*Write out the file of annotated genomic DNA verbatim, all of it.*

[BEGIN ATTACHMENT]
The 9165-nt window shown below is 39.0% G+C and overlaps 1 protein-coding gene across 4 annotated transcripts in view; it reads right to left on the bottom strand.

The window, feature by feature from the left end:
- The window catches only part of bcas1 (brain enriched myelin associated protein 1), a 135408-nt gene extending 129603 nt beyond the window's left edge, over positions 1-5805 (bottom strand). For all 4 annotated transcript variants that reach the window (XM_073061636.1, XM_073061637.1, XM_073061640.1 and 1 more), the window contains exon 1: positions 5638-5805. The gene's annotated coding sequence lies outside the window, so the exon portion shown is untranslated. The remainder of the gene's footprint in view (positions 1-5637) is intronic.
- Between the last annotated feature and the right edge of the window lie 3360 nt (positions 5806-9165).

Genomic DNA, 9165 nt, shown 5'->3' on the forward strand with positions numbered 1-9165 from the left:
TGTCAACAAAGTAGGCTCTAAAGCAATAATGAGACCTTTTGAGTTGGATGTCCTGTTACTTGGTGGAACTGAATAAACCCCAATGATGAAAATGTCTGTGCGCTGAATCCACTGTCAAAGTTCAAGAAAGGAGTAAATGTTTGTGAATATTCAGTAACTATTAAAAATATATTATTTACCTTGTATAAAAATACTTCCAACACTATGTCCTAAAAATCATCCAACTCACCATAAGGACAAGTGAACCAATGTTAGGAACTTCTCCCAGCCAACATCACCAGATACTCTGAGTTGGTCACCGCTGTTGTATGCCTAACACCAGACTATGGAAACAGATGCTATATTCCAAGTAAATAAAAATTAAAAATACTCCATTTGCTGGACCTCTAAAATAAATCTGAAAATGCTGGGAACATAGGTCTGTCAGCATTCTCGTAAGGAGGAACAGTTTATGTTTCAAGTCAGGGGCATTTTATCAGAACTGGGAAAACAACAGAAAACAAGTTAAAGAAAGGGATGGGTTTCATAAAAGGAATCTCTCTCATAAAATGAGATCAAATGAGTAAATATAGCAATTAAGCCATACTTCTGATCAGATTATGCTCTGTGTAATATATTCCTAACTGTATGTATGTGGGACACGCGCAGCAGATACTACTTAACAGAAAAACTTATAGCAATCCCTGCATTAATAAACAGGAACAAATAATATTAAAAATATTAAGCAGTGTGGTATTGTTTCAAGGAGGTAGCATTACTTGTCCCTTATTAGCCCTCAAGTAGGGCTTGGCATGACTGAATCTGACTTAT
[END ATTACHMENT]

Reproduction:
The 9165-nt window shown below is 39.0% G+C and overlaps 1 protein-coding gene across 4 annotated transcripts in view; it reads right to left on the bottom strand.

The window, feature by feature from the left end:
- The window catches only part of bcas1 (brain enriched myelin associated protein 1), a 135408-nt gene extending 129603 nt beyond the window's left edge, over positions 1-5805 (bottom strand). For all 4 annotated transcript variants that reach the window (XM_073061636.1, XM_073061637.1, XM_073061640.1 and 1 more), the window contains exon 1: positions 5638-5805. The gene's annotated coding sequence lies outside the window, so the exon portion shown is untranslated. The remainder of the gene's footprint in view (positions 1-5637) is intronic.
- Between the last annotated feature and the right edge of the window lie 3360 nt (positions 5806-9165).

Genomic DNA, 9165 nt, shown 5'->3' on the forward strand with positions numbered 1-9165 from the left:
TGTCAACAAAGTAGGCTCTAAAGCAATAATGAGACCTTTTGAGTTGGATGTCCTGTTACTTGGTGGAACTGAATAAACCCCAATGATGAAAATGTCTGTGCGCTGAATCCACTGTCAAAGTTCAAGAAAGGAGTAAATGTTTGTGAATATTCAGTAACTATTAAAAATATATTATTTACCTTGTATAAAAATACTTCCAACACTATGTCCTAAAAATCATCCAACTCACCATAAGGACAAGTGAACCAATGTTAGGAACTTCTCCCAGCCAACATCACCAGATACTCTGAGTTGGTCACCGCTGTTGTATGCCTAACACCAGACTATGGAAACAGATGCTATATTCCAAGTAAATAAAAATTAAAAATACTCCATTTGCTGGACCTCTAAAATAAATCTGAAAATGCTGGGAACATAGGTCTGTCAGCATTCTCGTAAGGAGGAACAGTTTATGTTTCAAGTCAGGGGCATTTTATCAGAACTGGGAAAACAACAGAAAACAAGTTAAAGAAAGGGATGGGTTTCATAAAAGGAATCTCTCTCATAAAATGAGATCAAATGAGTAAATATAGCAATTAAGCCATACTTCTGATCAGATTATGCTCTGTGTAATATATTCCTAACTGTATGTATGTGGGACACGCGCAGCAGATACTACTTAACAGAAAAACTTATAGCAATCCCTGCATTAATAAACAGGAACAAATAATATTAAAAATATTAAGCAGTGTGGTATTGTTTCAAGGAGGTAGCATTACTTGTCCCTTATTAGCCCTCAAGTAGGGCTTGGCATGACTGAATCTGACTTAT